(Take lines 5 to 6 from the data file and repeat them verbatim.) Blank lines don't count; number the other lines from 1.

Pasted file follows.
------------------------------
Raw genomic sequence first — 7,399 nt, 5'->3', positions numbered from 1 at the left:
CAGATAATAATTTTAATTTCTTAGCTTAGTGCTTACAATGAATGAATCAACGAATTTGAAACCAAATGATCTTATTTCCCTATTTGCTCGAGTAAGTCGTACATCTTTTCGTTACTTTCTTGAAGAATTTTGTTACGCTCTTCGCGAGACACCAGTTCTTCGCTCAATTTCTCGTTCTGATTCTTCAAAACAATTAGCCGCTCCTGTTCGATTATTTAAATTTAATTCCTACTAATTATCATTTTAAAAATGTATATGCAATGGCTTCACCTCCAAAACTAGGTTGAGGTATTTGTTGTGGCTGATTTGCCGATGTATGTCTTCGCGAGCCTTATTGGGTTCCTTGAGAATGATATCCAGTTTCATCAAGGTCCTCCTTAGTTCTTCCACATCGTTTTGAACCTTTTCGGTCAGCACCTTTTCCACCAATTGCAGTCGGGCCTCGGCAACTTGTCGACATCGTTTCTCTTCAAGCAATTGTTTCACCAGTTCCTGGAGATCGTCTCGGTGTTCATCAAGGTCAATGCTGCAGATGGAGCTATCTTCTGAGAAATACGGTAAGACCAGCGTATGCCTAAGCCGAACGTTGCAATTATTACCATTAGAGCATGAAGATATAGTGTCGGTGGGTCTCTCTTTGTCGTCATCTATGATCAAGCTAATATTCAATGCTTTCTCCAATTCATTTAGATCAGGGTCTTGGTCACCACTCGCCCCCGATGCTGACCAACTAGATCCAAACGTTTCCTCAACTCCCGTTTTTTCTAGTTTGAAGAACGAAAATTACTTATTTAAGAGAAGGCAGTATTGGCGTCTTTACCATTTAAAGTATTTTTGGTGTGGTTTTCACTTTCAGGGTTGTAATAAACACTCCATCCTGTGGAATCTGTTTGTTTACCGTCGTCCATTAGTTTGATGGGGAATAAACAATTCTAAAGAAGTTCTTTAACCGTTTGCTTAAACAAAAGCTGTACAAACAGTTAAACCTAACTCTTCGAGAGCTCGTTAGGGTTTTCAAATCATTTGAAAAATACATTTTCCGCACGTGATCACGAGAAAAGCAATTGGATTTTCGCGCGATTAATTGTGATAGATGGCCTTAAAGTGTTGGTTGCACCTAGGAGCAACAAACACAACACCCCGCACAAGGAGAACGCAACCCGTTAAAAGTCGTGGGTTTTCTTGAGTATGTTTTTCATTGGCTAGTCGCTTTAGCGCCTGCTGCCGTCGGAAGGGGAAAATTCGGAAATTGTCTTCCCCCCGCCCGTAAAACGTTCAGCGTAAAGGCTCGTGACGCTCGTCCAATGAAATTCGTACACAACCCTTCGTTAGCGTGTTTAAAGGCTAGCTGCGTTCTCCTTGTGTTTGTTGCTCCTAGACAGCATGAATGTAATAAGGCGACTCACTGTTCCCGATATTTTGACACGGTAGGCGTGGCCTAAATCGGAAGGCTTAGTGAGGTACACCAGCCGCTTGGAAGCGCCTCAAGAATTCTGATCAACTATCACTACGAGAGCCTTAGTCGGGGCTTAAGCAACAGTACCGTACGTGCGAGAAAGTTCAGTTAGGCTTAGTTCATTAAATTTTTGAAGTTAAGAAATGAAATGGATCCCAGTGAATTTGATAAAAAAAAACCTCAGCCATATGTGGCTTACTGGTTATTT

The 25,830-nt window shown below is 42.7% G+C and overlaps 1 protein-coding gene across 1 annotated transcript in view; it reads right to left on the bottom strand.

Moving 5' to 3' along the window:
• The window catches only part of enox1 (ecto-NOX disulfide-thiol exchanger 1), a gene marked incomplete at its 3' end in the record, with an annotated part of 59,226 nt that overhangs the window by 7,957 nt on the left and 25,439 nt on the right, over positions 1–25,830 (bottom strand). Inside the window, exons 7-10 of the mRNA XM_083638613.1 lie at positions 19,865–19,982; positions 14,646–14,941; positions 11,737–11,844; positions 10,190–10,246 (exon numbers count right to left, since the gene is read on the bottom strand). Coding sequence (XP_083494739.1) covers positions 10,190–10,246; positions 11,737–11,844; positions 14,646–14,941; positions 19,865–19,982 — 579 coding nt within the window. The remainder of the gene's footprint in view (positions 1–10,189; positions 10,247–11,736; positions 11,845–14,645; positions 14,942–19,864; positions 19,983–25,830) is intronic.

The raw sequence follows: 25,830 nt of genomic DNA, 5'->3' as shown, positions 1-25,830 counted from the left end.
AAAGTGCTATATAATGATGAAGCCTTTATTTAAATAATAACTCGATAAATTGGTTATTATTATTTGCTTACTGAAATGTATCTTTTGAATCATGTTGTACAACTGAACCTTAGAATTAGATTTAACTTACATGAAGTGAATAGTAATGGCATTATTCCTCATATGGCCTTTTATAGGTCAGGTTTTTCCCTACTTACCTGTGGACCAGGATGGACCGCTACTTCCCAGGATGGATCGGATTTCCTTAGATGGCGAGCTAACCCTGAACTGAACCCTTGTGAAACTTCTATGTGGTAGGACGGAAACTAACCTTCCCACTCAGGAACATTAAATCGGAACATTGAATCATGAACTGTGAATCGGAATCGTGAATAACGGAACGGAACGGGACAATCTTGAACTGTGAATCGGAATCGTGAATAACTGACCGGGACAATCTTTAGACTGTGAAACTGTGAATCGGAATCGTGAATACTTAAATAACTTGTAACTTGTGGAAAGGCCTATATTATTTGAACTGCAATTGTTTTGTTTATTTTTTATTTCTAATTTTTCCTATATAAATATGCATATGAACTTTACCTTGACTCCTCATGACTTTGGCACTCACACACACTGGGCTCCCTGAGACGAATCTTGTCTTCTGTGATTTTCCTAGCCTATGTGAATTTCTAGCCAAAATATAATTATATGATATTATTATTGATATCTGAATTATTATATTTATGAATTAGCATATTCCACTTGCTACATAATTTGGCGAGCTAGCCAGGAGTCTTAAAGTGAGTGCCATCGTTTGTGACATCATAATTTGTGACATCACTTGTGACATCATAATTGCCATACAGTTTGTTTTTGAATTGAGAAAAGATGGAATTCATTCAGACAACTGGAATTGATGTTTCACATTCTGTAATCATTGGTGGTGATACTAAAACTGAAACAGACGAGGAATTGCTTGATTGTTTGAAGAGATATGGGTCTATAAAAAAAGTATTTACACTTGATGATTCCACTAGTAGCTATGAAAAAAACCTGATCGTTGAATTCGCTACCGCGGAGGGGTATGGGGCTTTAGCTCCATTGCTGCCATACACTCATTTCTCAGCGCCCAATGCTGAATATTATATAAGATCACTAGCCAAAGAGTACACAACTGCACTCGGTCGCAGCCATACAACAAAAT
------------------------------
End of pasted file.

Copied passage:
• The window catches only part of enox1 (ecto-NOX disulfide-thiol exchanger 1), a gene marked incomplete at its 3' end in the record, with an annotated part of 59,226 nt that overhangs the window by 7,957 nt on the left and 25,439 nt on the right, over positions 1–25,830 (bottom strand). Inside the window, exons 7-10 of the mRNA XM_083638613.1 lie at positions 19,865–19,982; positions 14,646–14,941; positions 11,737–11,844; positions 10,190–10,246 (exon numbers count right to left, since the gene is read on the bottom strand). Coding sequence (XP_083494739.1) covers positions 10,190–10,246; positions 11,737–11,844; positions 14,646–14,941; positions 19,865–19,982 — 579 coding nt within the window. The remainder of the gene's footprint in view (positions 1–10,189; positions 10,247–11,736; positions 11,845–14,645; positions 14,942–19,864; positions 19,983–25,830) is intronic.

The raw sequence follows: 25,830 nt of genomic DNA, 5'->3' as shown, positions 1-25,830 counted from the left end.